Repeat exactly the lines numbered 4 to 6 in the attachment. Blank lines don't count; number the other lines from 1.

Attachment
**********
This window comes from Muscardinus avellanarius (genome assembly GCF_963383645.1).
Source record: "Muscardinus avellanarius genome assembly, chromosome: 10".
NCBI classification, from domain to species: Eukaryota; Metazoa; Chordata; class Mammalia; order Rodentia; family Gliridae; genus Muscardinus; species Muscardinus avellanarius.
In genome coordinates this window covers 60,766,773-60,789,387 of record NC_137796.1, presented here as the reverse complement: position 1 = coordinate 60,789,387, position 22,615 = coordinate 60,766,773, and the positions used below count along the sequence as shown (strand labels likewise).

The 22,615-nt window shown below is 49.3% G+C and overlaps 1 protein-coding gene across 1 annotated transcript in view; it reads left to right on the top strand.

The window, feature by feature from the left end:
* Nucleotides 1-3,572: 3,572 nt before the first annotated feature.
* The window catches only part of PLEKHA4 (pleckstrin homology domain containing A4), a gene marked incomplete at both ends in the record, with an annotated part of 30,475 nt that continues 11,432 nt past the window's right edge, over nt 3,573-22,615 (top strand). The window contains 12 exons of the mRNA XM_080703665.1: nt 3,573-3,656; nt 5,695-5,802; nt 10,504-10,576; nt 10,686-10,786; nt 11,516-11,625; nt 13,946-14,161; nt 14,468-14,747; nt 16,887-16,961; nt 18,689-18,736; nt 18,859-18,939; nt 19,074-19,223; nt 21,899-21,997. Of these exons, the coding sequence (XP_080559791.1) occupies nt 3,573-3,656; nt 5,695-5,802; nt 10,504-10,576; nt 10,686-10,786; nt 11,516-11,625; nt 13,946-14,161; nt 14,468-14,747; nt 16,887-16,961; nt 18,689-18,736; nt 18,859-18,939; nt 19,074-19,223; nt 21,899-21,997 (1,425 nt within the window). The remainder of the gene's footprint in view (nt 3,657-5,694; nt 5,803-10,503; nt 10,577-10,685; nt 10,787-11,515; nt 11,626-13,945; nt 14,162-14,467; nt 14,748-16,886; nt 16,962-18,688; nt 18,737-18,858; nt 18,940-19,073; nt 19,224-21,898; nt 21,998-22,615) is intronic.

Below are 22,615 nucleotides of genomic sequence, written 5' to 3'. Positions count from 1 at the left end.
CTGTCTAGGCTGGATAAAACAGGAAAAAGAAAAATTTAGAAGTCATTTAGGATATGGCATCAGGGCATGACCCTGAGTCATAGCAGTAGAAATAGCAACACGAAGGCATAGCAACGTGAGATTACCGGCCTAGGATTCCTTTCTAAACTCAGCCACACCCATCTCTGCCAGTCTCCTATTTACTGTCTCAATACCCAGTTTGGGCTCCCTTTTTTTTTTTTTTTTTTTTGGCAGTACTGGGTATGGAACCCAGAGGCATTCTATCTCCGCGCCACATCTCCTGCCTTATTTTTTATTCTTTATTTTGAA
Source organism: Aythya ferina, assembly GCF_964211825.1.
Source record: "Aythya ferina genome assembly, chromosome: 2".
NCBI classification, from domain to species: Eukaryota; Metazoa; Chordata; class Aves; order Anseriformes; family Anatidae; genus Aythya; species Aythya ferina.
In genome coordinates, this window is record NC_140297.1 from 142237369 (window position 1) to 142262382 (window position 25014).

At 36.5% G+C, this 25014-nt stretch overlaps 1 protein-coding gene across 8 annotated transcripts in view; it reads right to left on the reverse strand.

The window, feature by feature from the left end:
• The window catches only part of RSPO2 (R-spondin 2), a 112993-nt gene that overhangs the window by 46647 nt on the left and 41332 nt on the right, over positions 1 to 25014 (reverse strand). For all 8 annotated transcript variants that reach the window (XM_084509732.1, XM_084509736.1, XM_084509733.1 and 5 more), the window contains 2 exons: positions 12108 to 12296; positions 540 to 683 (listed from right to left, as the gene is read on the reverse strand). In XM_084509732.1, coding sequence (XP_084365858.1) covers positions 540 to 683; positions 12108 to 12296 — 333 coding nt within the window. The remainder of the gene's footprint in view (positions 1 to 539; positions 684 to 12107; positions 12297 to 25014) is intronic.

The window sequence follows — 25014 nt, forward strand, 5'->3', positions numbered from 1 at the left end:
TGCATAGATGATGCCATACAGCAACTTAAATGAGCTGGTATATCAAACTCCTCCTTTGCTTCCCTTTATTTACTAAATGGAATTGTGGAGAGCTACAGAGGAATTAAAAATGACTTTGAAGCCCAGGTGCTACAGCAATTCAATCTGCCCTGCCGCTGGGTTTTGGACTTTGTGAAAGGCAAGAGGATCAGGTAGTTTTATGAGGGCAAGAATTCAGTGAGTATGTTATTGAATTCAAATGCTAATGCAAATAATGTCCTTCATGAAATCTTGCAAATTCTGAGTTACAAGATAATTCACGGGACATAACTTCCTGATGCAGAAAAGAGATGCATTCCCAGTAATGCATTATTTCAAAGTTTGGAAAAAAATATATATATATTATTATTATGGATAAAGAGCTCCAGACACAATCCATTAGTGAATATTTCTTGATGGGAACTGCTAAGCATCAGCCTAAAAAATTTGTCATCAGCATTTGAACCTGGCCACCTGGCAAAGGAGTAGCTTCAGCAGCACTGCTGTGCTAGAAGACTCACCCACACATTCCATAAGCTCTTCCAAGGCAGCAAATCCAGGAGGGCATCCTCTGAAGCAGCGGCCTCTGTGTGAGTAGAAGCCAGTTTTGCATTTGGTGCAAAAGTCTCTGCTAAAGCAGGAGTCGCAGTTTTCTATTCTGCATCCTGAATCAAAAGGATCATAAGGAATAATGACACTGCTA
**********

In genome coordinates this window covers 60,766,773-60,789,387 of record NC_137796.1, presented here as the reverse complement: position 1 = coordinate 60,789,387, position 22,615 = coordinate 60,766,773, and the positions used below count along the sequence as shown (strand labels likewise).

The 22,615-nt window shown below is 49.3% G+C and overlaps 1 protein-coding gene across 1 annotated transcript in view; it reads left to right on the top strand.

The window, feature by feature from the left end: